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Team to Complete Digital Reconstruction of Sunken Warship “Mars”

Mars Warship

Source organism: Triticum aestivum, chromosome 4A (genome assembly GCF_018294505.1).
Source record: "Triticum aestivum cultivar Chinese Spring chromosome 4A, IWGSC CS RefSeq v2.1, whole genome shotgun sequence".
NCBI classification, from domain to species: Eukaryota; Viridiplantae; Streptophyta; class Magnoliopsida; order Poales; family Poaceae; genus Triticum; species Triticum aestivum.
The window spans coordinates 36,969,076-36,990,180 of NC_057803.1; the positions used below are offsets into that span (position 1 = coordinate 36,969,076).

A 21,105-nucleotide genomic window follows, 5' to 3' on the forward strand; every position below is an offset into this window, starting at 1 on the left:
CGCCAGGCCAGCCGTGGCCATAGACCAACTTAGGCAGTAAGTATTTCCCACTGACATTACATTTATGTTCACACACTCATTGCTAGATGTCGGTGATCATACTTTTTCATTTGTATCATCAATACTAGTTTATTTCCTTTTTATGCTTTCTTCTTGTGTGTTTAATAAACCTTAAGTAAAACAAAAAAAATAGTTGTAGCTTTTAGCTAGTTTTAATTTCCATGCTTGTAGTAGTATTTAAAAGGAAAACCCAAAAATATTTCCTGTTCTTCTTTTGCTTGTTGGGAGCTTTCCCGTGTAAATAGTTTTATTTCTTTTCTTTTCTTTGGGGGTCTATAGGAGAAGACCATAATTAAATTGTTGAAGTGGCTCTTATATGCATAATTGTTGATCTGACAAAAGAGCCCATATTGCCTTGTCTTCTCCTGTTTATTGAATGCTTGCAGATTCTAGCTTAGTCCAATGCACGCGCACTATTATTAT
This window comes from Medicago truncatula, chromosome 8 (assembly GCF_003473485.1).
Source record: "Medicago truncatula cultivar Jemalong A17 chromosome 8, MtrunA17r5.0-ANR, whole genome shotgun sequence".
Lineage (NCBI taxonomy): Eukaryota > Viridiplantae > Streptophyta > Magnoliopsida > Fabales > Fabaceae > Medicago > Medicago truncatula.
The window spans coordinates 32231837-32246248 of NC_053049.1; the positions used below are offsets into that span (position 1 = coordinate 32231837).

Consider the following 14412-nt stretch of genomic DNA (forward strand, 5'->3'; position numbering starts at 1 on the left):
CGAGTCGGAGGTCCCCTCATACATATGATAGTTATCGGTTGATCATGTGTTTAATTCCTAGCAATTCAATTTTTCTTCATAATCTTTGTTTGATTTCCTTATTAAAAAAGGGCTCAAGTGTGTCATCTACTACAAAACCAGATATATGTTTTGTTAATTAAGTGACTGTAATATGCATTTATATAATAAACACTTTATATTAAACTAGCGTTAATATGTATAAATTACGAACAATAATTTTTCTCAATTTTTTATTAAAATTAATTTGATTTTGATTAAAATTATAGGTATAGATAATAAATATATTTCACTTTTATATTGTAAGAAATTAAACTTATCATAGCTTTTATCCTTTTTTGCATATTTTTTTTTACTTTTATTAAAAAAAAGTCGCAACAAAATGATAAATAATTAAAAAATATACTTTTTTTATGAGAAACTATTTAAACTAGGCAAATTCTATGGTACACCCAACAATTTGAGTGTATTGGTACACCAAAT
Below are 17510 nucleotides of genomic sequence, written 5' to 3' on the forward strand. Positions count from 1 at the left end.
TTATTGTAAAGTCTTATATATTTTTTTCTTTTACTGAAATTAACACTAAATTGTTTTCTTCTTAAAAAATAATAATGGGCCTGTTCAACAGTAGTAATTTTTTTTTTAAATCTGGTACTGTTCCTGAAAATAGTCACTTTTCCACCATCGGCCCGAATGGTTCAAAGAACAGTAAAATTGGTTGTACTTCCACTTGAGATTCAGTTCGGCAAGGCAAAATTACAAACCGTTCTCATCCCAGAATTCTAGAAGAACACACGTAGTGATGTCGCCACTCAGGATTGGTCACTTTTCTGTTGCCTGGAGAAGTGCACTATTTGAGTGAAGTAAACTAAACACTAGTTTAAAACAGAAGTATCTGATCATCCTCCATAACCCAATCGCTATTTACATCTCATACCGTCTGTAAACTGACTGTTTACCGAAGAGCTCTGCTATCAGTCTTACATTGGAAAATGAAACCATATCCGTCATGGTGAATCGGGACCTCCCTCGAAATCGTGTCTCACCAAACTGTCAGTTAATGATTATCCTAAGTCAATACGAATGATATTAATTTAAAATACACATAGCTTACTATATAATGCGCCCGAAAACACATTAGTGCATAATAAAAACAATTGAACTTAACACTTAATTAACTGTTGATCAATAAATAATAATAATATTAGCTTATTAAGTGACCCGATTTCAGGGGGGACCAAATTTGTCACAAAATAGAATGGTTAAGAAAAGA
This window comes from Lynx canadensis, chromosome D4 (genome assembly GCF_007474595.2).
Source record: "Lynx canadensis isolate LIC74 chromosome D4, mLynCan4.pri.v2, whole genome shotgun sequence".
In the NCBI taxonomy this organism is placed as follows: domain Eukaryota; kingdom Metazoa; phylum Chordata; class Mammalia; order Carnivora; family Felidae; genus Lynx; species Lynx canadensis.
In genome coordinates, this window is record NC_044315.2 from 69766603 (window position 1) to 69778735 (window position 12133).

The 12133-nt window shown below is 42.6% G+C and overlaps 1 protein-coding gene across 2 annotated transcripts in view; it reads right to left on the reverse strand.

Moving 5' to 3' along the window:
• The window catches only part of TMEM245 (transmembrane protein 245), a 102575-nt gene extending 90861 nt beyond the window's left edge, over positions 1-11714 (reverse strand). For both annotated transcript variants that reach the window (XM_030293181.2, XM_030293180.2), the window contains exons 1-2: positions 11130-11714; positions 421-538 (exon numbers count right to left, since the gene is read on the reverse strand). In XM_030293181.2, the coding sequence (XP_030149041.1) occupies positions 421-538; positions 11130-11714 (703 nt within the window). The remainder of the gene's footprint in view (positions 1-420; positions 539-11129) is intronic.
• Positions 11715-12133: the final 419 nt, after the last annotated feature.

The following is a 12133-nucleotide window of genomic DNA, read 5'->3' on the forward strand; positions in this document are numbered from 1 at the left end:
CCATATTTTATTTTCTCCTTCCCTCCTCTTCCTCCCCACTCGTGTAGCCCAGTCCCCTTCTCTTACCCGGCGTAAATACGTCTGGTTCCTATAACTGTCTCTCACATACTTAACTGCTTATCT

<![CDATA[For centuries, this ship was searched for, and in late 2011 the infamous "Mars" warship that sunk nearly 500 years ago was discovered by marine archaeologists 246 feet below the surface of the water. The Swedish ship was named after the Roman god of war and was the one of the largest battleships in the world at that time. It went up in flames in a naval battle between the Swedes and the Germans in 1564. Johan Ronnby, a professor of maritime at Sodertorn University in Sweden led a team of researchers to search the wreckage for any artifacts. Their research method is unique in that he uses 3D scanning machines and photos to look for artifacts in the ship. This method is much better for the artifacts as it is expensive and dangerous to bring out a ship from the ocean, as well as risking damage to them. These scans are accurate to 2 millimeters, which is more than satisfactory for most archaeological work. He states that 16th century ships are important in history as it was at this time when Europe began to build three-masted warships, however, not much is known about warships during this period. The study is funded by National Geographic Society's Global Exploration Fund and he is working with Ocean Discovery part owner, Richard Lundgren, to try to construct the 197-foot-long wreck by piecing together photomosaics and making 3D reconstructions. The "Mars" was a warship that sank on May 31, 1564, off the coast of the Swedish island of Oland. The ship had extreme firepower, with a large number of cannons (nearly 200) and guns aboard. The ship went down at the hands of a Danish force which had close ties with Germany. German forces fired at the side of the ship, and the heat produced from the fires caused the gunpowder on the ship to explode. Legend has it, however, that the ship's cannons were made from iron derived from confiscated church bells, hence cursing the ship. They were confiscated because of rising conflicts between the Catholic Church and Swedish kings who didn't like the power the church had over the country, so to diminish its power it confiscated the bells and used the metal from them to make cannons. The conditions of the water where the ship sank were conducive in preserving its original form in a remarkable way - low sediment levels, slow currents, brackish water and absence of ship-eating mollusks. Ronnby and his team hope to complete the reconstruction of the ship by the end of summer. He says that he had taken some pieces of the wreck above water and saw charred pieces, which cemented the story about the ship being sunk by fire. He says that the guns and cannons that were supposed to spell the demise of other ships, actually spelled its own demise. Whether one goes with the story of the legend or the war account, the ship sank because of its immense firepower. ]]>

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